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by Guy Bechor

In September 1980, in the Iraqi parliament in Baghdad, Saddam Hussein ripped to shred the agreement he had personally signed five years earlier with the Shah of Persian regulating the respective water rights of the two countries in the Shatt al-Arab. When he was later asked how he could tear up an agreement that bore his signature, he explained in astonishment that he had signed the agreement when the Iranians were strong and tore it up when they became weak.

That happened at the beginning of my career as Arab Affairs Correspondent, and that remarkable episode stuck in my mind as a riddle to be solved. In the course of time I came to understand that the Western concept of the "sanctity of contractual agreements" does not exist in this part of the world, and that here an agreement is always relative and not total, and it changes according to considerations of security, religion, history, and military power. Even if all of Saddam's actions were caricature-like, what we had here was an attitude that has been characteristic of the Middle East for some centuries. Unlike in the West, a signed contract here doesn't settle matters, but is no more than a basis for alterations.

Consequently, the signing of an agreement between Israelis and Palestinians in a European capital is not a symmetrical act, regardless of the substance of the agreement. The one signs with the obvious intention of implementing the agreement, while the other side signs with the intention of regarding the document as a kind of relative guideline open to change.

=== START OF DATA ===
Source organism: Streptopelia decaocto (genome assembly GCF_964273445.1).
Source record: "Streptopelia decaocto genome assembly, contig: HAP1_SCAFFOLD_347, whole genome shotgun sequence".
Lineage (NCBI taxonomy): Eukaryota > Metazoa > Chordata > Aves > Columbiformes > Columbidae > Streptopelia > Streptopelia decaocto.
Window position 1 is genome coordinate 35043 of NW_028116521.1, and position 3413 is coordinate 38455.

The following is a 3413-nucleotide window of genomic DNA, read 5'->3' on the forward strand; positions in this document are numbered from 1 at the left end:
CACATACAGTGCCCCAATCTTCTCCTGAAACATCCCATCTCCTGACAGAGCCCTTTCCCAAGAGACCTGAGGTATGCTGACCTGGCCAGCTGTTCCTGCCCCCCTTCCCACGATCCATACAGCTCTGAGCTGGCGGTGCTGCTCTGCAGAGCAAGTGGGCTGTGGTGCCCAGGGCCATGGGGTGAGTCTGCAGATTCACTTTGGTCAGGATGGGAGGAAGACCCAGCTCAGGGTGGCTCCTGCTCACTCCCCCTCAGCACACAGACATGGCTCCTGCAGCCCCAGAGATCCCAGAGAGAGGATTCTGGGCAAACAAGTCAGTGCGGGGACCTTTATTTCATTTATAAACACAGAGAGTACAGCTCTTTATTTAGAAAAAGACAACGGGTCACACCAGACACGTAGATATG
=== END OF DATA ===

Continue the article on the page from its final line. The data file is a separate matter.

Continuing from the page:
The Israelis have always rushed to get the Arabs to sign agreements detailed down to the last soldier and the last centimeter, seeing such agreements from the Western perspective as something sacred to be implemented. The Arabs, on the other hand - and this applies to the Egyptians too - have always sought to deliberately formulate the foggiest pacts, so as to leave the maximal margin for maneuvring without breaching the agreement. Israeli stubbornness has led to dead letters: magnificent trade and cooperation agreements with Egypt that were never implemented; the May 17, 1983 agreement with Lebanon that immediately expired; the exquisitely formulated Oslo Agreements that came to nothing; and now the illusional Geneva agreements that show that its authors have not learned a thing. There's the paradox: the more detailed the pacts are, the less implementable they are; and vice versa. By demanding so much detail, Israel itself causes the agreements to fail.

Arafat is aware of this culture gap and exploits it. As he sees it, Israel undertakes commitments for the future that she will fulfill, while he, in his approach, commits himself to nothing and will always bear no responsibility. Arafat doesn't seem especially worried about the possibility that he had lost all credibility among most Israeli Jews, who therefore see no prospect of any agreement whatever between the two sides.

Unfortunately, the authors of the contracts between us and the Arabs were and still are Israeli jurists who have no grasp of the cultural reality in our region, experts brought from chilly offices in Washington to which they have returned, leaving us to bear the heat. If we once thought that with time we'd get the point, we were wrong. The recurrent error has arrived in almost every mailbox in Israel.

Guy Bechor is an expert in Mideast affairs at the Interdisciplinary Center in Herzliya. The article was an Op Ed piece in the December 4, 2003 issue of the afternoon Hebrew daily "Yediot Aharanot." It was translated into English by Moshe Kohn. It is archived at IMRA (

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